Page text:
For me, the low point came not when President Trump refused to condemn white supremacy, and not when he tore into the sons of Democratic candidate Joe Biden, but when he once again sought to convince the American people that he had single-handedly lowered the cost of prescription drugs.

Trump claimed that drug prices “will be coming down 80% or 90%” thanks to him.

He claimed that a series of executive orders have forced pharmaceutical companies to slash prices.

And the one that floored me: Trump claimed that the cost of insulin is now so low, it’s practically free.

“I’m getting it for so cheap, it’s like water,” he said. “You want to know the truth? So cheap.”

Like water.

“Saying that insulin is as cheap as water is a complete disconnect from reality,” said Vivian Ho, a healthcare economist at Rice University.

“For the overwhelming majority of the millions of Americans with diabetes who depend on insulin, the prices are outrageous,” she told me. “People have been dying because they can’t afford insulin.”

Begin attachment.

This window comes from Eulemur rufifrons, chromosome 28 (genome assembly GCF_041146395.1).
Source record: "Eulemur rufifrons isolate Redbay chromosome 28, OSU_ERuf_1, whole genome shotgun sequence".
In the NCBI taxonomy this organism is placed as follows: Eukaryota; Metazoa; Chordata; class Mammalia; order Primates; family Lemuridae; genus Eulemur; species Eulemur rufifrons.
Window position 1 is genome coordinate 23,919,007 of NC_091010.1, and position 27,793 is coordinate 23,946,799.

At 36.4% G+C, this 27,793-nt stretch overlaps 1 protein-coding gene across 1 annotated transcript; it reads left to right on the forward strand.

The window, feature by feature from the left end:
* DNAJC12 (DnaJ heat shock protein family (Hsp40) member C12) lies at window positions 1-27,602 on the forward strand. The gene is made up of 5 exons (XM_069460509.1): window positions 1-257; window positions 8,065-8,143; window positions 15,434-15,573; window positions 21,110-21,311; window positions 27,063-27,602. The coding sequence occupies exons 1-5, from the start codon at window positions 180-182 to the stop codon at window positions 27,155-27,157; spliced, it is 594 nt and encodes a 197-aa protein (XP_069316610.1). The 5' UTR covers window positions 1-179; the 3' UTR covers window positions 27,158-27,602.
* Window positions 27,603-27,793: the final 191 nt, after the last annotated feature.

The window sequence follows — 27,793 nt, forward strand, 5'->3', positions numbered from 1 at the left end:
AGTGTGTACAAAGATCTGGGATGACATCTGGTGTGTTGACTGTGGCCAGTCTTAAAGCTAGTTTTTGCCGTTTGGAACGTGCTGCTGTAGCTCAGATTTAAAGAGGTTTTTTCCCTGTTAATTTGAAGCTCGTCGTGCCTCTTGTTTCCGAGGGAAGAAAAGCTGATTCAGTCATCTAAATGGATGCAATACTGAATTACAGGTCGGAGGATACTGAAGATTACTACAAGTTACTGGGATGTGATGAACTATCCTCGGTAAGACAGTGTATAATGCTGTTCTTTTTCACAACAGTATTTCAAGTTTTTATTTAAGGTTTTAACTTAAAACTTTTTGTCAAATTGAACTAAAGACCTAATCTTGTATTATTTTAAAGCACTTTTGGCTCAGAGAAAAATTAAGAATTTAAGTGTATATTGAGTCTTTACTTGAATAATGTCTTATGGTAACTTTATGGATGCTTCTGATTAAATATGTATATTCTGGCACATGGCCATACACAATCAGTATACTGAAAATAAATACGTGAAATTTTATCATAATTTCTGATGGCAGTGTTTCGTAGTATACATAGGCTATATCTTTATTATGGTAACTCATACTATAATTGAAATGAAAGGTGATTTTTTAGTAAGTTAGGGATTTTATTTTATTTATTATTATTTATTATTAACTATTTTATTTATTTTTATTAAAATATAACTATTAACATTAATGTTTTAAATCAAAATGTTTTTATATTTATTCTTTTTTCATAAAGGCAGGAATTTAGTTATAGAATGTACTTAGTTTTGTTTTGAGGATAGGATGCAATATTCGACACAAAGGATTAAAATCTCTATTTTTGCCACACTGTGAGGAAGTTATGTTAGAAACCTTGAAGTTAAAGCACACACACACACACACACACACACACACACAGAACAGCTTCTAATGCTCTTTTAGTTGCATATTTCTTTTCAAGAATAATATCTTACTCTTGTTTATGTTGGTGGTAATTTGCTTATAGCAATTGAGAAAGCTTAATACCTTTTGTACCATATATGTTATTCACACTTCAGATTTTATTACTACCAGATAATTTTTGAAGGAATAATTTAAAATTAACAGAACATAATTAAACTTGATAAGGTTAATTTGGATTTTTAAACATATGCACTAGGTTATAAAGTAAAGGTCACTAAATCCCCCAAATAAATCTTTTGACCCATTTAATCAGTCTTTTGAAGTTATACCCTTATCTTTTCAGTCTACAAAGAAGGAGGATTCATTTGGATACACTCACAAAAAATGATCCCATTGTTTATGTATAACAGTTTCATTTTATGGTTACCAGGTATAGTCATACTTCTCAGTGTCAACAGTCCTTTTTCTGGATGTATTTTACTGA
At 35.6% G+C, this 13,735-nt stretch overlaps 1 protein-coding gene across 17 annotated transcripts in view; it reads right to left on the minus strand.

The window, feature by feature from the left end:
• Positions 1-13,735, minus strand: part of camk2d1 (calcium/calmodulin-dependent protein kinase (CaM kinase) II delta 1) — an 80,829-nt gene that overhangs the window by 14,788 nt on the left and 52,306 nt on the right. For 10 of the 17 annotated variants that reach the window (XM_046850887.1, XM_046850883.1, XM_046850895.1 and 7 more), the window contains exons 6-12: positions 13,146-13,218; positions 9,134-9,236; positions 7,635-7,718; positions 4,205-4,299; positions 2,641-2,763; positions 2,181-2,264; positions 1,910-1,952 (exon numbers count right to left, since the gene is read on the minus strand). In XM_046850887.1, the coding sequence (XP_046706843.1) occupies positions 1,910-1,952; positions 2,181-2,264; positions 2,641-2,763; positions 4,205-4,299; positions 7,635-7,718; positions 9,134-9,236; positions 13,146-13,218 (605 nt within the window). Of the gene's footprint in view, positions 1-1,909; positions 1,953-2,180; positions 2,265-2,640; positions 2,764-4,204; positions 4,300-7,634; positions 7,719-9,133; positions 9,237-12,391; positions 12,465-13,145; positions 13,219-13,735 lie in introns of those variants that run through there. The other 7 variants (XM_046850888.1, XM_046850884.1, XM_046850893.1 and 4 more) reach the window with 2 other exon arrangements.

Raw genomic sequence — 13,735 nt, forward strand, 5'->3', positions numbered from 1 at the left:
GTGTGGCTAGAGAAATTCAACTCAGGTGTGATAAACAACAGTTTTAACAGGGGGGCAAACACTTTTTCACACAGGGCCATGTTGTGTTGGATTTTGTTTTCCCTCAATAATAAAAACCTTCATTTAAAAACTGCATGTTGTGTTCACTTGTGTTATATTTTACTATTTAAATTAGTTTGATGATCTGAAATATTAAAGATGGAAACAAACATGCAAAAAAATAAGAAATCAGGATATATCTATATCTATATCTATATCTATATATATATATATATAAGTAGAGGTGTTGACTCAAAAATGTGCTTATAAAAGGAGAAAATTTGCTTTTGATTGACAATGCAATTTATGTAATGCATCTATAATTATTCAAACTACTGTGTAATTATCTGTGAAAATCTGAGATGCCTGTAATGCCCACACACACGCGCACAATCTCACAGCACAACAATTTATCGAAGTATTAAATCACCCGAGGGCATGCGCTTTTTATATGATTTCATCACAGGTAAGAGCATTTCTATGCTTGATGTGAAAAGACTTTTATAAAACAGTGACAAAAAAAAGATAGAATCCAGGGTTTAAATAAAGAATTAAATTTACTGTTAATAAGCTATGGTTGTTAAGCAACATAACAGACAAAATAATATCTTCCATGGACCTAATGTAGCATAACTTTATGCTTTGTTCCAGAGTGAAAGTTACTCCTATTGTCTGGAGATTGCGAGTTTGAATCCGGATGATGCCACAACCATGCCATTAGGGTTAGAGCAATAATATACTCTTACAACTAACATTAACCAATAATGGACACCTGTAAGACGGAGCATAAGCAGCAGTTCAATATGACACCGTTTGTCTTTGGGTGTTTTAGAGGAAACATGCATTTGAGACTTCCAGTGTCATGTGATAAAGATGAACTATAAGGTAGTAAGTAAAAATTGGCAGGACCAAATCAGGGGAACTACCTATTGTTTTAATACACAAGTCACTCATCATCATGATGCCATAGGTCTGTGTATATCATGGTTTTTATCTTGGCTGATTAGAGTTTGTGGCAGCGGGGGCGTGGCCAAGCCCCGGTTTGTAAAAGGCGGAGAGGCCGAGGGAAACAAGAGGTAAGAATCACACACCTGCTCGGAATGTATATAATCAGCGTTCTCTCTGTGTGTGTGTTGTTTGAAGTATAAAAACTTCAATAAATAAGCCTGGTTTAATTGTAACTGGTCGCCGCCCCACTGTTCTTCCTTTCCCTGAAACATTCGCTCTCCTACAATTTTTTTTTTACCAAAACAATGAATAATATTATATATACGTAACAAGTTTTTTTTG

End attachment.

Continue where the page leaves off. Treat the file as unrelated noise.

I don’t want to make this about me. This is about a country saddled with a former game-show host who believes he can say anything to advance his personal and political interests.

But as someone with Type 1 diabetes, who relies on daily insulin doses to stay alive, I found Trump’s remarks particularly offensive, even for him.

It may take some effort for many Americans to fact-check Trump’s claims that Mexico is paying for his border wall or that he’s accomplished more than all other presidents.

The high price of drugs — no ambiguity there. Stratospheric drug costs hit nearly every American family where they live.

Spending on prescription meds soared from $354 billion in 2009 to about $535 billion in 2018, according to the Department of Health and Human Services.

This is an increase of 50% compared with 17% inflation over the same period. Drug spending is expected to approach $600 billion this year.

As for insulin, well, Trump is taking a modest improvement for a relatively small number of people with diabetes and presenting it as a political triumph for all.

What he was apparently referring to with that comment about insulin now being “like water” was an announcement in May from the Centers for Medicare and Medicaid Services that some (but not all) Medicare plans would cap monthly insulin co-payments by seniors at $35.

This won’t begin until next year. It also will affect fewer than half the estimated 7.4 million Americans with diabetes who use insulin, leaving everyone else to continue paying as much as $300 per vial, which in many

Diabetic Americans dispute Trump’s claim he made insulin so cheap ‘it’s like water’

That came as a shock to the Americans who shell out hundreds of dollars a month on insulin, a number of whom posted triple-digit pharmacy bills to social media immediately after the president’s assertion.